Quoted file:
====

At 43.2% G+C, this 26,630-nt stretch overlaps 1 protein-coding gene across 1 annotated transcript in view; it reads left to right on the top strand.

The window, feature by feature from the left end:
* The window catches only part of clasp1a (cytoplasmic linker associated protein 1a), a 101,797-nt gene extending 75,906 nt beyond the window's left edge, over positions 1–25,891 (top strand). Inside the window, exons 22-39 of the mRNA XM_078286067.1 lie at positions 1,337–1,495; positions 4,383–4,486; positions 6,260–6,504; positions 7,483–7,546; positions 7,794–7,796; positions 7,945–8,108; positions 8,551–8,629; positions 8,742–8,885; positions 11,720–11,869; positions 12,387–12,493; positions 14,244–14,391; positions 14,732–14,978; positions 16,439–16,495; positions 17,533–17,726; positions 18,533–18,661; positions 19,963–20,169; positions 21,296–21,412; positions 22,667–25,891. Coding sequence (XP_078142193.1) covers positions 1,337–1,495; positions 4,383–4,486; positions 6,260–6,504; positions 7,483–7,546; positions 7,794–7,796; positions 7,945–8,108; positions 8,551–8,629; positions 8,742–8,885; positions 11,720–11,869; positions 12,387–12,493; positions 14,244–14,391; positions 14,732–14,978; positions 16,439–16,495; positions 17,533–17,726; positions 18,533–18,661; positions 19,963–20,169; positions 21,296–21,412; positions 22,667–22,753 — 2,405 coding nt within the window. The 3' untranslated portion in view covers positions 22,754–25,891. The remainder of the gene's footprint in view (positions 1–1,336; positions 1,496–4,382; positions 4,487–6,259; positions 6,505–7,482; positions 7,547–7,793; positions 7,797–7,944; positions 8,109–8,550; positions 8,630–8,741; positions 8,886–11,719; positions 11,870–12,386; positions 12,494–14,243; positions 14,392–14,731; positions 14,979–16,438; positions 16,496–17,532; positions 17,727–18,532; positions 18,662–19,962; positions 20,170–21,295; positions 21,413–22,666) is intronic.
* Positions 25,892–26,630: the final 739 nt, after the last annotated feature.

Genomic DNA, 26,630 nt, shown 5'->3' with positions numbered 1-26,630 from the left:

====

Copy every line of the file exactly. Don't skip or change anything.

At 43.2% G+C, this 26,630-nt stretch overlaps 1 protein-coding gene across 1 annotated transcript in view; it reads left to right on the top strand.

The window, feature by feature from the left end:
* The window catches only part of clasp1a (cytoplasmic linker associated protein 1a), a 101,797-nt gene extending 75,906 nt beyond the window's left edge, over positions 1–25,891 (top strand). Inside the window, exons 22-39 of the mRNA XM_078286067.1 lie at positions 1,337–1,495; positions 4,383–4,486; positions 6,260–6,504; positions 7,483–7,546; positions 7,794–7,796; positions 7,945–8,108; positions 8,551–8,629; positions 8,742–8,885; positions 11,720–11,869; positions 12,387–12,493; positions 14,244–14,391; positions 14,732–14,978; positions 16,439–16,495; positions 17,533–17,726; positions 18,533–18,661; positions 19,963–20,169; positions 21,296–21,412; positions 22,667–25,891. Coding sequence (XP_078142193.1) covers positions 1,337–1,495; positions 4,383–4,486; positions 6,260–6,504; positions 7,483–7,546; positions 7,794–7,796; positions 7,945–8,108; positions 8,551–8,629; positions 8,742–8,885; positions 11,720–11,869; positions 12,387–12,493; positions 14,244–14,391; positions 14,732–14,978; positions 16,439–16,495; positions 17,533–17,726; positions 18,533–18,661; positions 19,963–20,169; positions 21,296–21,412; positions 22,667–22,753 — 2,405 coding nt within the window. The 3' untranslated portion in view covers positions 22,754–25,891. The remainder of the gene's footprint in view (positions 1–1,336; positions 1,496–4,382; positions 4,487–6,259; positions 6,505–7,482; positions 7,547–7,793; positions 7,797–7,944; positions 8,109–8,550; positions 8,630–8,741; positions 8,886–11,719; positions 11,870–12,386; positions 12,494–14,243; positions 14,392–14,731; positions 14,979–16,438; positions 16,496–17,532; positions 17,727–18,532; positions 18,662–19,962; positions 20,170–21,295; positions 21,413–22,666) is intronic.
* Positions 25,892–26,630: the final 739 nt, after the last annotated feature.

Genomic DNA, 26,630 nt, shown 5'->3' with positions numbered 1-26,630 from the left: